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The Imperial War Museum (IWM) in London has restored Gassed (1919), John Singer Sargent’s famous painting of British soldiers being guided through a desolate battlefield in France after being blinded by mustard gas.
The painting, more than 6m wide, is traditionally the most popular work at the museum. But conservators realised that, in the 1970s, it had been covered with a thick layer of varnish that had dulled and altered Sargent’s choice of colour palette; Sargent painted the picture at sunset, with the sky a hazy pink. The painting will now introduce visitors to the new Blavatnik Art, Film and Photography Galleries, which open on 10 November, to coincide with Remembrance Sunday.
“The museum holds one of the most significant collections of British fine art in the world”, according to Rebecca Newell, its head of art. But until now the museum has not explored, in a chronological and thematic way, how the art of war has shifted over the course of the last century.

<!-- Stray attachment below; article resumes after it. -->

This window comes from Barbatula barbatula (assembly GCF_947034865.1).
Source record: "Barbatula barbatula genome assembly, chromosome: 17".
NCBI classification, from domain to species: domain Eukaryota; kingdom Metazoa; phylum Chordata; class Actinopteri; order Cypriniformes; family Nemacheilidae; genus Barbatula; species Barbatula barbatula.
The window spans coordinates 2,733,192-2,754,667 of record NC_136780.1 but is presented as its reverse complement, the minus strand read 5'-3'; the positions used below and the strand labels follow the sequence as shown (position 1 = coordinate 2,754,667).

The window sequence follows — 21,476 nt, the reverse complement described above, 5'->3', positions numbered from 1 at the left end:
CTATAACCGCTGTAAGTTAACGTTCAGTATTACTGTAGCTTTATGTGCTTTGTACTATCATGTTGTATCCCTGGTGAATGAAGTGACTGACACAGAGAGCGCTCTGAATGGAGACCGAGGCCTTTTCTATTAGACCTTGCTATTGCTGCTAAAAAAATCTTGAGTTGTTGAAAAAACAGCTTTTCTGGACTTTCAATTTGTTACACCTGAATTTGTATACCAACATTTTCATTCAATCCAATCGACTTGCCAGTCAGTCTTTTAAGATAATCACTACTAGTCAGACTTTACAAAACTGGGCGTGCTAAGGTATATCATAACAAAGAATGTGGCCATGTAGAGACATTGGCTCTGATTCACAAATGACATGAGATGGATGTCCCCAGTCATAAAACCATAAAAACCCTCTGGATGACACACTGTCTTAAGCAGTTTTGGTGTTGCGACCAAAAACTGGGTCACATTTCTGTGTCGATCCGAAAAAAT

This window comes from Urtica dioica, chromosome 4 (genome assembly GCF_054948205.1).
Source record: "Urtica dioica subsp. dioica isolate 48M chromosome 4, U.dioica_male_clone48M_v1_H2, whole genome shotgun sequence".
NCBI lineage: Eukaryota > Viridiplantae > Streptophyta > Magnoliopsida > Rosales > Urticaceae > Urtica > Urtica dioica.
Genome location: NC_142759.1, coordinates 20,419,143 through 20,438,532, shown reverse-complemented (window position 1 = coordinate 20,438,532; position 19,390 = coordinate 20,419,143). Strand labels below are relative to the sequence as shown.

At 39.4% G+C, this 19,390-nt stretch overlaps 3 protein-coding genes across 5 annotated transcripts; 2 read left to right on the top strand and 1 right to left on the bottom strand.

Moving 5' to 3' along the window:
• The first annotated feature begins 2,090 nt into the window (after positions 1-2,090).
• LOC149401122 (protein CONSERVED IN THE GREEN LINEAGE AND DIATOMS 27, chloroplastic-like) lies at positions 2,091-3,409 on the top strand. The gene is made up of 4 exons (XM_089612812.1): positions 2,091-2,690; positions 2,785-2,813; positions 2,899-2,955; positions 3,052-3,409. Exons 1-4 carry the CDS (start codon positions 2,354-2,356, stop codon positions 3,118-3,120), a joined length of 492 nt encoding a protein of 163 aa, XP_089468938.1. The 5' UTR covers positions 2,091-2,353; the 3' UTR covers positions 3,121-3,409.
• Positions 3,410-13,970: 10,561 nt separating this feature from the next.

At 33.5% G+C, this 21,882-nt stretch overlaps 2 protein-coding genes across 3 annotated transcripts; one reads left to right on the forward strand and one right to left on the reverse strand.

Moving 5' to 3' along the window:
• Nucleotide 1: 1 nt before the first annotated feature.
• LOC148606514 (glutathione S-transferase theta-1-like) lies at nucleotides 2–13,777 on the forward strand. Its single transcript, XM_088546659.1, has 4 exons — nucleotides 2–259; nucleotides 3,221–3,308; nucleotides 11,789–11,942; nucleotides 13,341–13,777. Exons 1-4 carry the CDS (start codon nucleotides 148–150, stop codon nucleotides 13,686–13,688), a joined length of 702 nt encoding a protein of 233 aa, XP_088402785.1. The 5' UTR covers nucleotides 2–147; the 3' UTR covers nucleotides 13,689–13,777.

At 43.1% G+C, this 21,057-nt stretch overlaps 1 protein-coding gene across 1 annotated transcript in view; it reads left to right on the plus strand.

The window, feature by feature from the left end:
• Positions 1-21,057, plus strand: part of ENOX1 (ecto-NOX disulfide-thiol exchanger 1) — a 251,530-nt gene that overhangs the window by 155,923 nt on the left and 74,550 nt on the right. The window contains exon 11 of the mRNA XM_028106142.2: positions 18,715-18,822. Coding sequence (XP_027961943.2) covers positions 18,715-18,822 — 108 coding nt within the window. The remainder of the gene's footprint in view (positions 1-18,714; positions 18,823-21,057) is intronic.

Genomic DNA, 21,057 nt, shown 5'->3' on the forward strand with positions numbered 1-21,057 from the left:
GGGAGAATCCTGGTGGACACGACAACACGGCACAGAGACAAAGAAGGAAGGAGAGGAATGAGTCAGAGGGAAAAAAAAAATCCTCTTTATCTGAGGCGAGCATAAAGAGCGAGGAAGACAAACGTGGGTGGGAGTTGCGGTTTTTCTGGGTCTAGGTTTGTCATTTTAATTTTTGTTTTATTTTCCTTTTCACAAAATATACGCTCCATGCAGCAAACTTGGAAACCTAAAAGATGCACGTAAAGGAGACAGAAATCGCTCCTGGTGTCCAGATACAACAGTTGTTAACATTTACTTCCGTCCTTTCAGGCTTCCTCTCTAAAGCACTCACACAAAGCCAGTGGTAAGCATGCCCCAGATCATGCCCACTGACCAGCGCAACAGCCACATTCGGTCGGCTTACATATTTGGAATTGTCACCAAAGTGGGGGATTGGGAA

IWM continues to actively commission conflict artists, and Newell is keen to stress the museum’s more recent engagement with artists from the developing world, many of whom have direct, personal experience of the conflicts Britain has only indirectly or partially been involved in.
The job of the museum, Newell says, is to “respond to decreasingly definable and less categorisable aspects of contemporary conflict” and “commission more reflective, conceptual, probing work by independent artists no longer necessarily embedded in conflict zones”.